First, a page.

Twice a year, a mobile service comes to the hospital to do health screenings on the patients.
Last year, my supervisor, Linda, set up the dates for this year so that we would get the first time slot of the day. I specifically remember her doing this. She ordered me out of the trailer while she spoke to the staff. When she emerged, she proudly declared her foresight in setting up the appointments a year in advance to get the choice times.
“When are the dates? I asked.
“That doesn’t concern you!” she snapped at me.
She didn’t write the dates on the master calendar or otherwise convey them me.
On Friday, I answered the phone. The mobile service was calling to confirm that they are coming on Monday.
I checked with my supervisor.
“No!” she shook her head. “I did not set a date with them!”
“You did,” I countered. “You didn’t share the date with anyone, but I remember you setting it up inside the trailer.”
The issue with them coming with no notice is that we don’t have time to compile the lists of eligible patients for the various tests, get their written consent, and get orders from the doctors.
So the date was pushed back a few weeks.
Later, my supervisor asked if I was getting her emails. “No,” I answered.
“Well, I’ve sent out a lot about the mobile testing. I don’t want you going around and telling people that I don’t send you emails when you are the one who refuses to receive them,” the brat continued.
“Listen,” I said, “You can’t refuse to receive an email. You do not understand how email works, and I am tired of you telling people that I don’t read my email when in actuality, you never sent me email.” Her face was contorting into anger. “Show me the email you sent me with my email address listed as a recipient.”
“Right here,” she declared, turning her computer monitor towards me.
(She has not let me see her monitor in a very long time. She turns it off if I enter the room.) It was an email about the mobile testing, signed from the both of us.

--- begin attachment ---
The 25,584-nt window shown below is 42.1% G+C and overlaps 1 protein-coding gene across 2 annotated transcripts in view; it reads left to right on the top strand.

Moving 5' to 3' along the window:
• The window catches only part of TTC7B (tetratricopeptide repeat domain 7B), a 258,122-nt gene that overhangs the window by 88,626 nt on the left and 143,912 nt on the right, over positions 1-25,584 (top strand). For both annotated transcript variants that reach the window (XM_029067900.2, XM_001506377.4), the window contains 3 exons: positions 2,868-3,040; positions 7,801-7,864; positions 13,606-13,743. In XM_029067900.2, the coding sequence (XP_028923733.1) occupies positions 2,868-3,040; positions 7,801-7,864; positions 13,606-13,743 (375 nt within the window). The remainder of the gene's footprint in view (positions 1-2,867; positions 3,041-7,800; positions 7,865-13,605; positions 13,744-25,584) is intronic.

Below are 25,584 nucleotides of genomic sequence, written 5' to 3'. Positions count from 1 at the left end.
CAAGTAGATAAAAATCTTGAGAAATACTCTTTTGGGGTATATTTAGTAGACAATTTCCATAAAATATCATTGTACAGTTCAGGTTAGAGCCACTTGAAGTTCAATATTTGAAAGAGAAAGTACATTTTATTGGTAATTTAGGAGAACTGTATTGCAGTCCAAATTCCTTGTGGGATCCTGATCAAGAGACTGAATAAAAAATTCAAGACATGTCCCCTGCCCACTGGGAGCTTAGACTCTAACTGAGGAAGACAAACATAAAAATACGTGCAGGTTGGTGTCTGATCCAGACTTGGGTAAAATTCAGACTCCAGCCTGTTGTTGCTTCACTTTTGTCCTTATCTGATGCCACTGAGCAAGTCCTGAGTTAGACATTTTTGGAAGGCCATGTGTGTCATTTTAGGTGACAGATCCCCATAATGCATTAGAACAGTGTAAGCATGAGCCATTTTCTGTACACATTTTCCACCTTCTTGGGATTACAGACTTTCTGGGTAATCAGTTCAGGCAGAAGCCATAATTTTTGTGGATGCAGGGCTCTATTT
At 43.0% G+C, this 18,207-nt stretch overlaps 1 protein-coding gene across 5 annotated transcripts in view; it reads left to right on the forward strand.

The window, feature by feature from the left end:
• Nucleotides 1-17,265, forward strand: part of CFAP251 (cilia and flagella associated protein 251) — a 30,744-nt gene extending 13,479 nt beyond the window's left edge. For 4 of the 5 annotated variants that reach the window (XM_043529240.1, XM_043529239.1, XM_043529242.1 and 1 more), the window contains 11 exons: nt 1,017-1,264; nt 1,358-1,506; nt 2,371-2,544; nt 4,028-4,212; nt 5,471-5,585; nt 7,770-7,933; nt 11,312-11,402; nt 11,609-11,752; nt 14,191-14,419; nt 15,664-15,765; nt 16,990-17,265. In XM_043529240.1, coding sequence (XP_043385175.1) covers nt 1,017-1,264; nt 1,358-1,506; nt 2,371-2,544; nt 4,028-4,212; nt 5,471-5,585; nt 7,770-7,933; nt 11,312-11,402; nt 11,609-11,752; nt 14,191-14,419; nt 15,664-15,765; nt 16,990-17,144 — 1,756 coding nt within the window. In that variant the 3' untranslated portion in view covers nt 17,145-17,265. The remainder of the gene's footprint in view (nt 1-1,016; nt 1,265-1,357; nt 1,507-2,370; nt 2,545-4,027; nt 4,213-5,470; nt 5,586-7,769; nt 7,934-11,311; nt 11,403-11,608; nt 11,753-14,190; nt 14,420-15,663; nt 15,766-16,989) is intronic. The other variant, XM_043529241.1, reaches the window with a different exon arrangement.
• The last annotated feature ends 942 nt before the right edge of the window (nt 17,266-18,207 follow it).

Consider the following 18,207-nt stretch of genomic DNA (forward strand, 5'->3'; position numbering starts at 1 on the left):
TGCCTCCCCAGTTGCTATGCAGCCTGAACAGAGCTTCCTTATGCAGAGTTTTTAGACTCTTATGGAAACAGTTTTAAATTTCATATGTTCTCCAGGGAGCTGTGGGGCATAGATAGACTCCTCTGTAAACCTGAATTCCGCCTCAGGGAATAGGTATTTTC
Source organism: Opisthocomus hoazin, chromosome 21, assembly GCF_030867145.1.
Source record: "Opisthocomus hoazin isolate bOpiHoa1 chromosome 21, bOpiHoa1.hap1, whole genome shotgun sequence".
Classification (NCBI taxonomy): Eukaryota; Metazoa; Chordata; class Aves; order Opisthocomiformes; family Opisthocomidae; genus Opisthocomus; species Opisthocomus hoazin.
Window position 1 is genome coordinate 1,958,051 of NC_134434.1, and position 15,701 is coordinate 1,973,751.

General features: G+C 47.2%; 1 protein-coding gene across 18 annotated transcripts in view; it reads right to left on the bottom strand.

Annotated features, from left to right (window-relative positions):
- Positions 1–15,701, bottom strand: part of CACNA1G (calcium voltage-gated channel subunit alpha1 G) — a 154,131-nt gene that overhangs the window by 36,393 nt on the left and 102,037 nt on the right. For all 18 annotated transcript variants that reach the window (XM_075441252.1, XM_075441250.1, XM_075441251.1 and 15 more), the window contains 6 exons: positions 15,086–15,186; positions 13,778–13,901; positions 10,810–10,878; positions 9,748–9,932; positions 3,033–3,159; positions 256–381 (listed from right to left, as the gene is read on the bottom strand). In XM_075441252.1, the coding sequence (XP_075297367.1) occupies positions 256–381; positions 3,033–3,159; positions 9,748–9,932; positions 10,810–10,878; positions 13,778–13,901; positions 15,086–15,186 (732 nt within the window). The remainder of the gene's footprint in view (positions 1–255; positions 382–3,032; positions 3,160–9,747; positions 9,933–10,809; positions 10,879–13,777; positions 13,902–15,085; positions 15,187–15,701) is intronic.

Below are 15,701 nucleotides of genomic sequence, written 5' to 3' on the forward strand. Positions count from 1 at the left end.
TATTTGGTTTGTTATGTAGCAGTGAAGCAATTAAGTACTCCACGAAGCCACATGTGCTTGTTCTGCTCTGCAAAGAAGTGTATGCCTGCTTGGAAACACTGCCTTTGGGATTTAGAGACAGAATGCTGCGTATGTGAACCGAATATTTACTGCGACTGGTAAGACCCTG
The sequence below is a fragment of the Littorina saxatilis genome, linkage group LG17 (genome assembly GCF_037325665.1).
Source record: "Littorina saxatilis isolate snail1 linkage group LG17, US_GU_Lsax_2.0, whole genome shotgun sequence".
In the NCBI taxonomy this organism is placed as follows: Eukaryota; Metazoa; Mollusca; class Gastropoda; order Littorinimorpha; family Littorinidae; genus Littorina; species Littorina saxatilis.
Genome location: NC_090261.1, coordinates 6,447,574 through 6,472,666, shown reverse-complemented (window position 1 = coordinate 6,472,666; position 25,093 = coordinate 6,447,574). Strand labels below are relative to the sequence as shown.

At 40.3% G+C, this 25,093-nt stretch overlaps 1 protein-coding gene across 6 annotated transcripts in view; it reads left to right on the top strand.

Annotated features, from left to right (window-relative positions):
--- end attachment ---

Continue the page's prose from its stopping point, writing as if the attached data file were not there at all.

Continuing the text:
I pointed to the line of recipients. “My name is not here, so you did not send this email to me.”
“Your name is on this email,” she insisted. “See? It says, ‘From Linda and Enid.’ So you can’t say you didn’t get it.”
I stared at her for a moment. It’s not just that she doesn't grasp computers and email, but she then runs with it in a crusade against me. When she tells people that I pretend to not receive email, they don’t ask if she actually sent the email. They simply believe her allegations against me without further probing.
“First, typing part of someone’s name in the body of the email does not generate a copy to that person,” I attempted to explain. “You have to go to the ‘To’ field and type the email address.” She was not following and instead was still with an angry face, as if all my words were lies. I continued.
“Second, you do not sign someone’s name to a letter without asking the person and sending them a copy, neither of which you did. If I had done this to you, you would have reported me to the director of the hospital. Again.”
As I turned to leave, she added more proof of her stupidity. “It doesn’t matter that I didn’t send it to you because it’s on the internet, so you can see it anyway.”
I shook my head and walked out.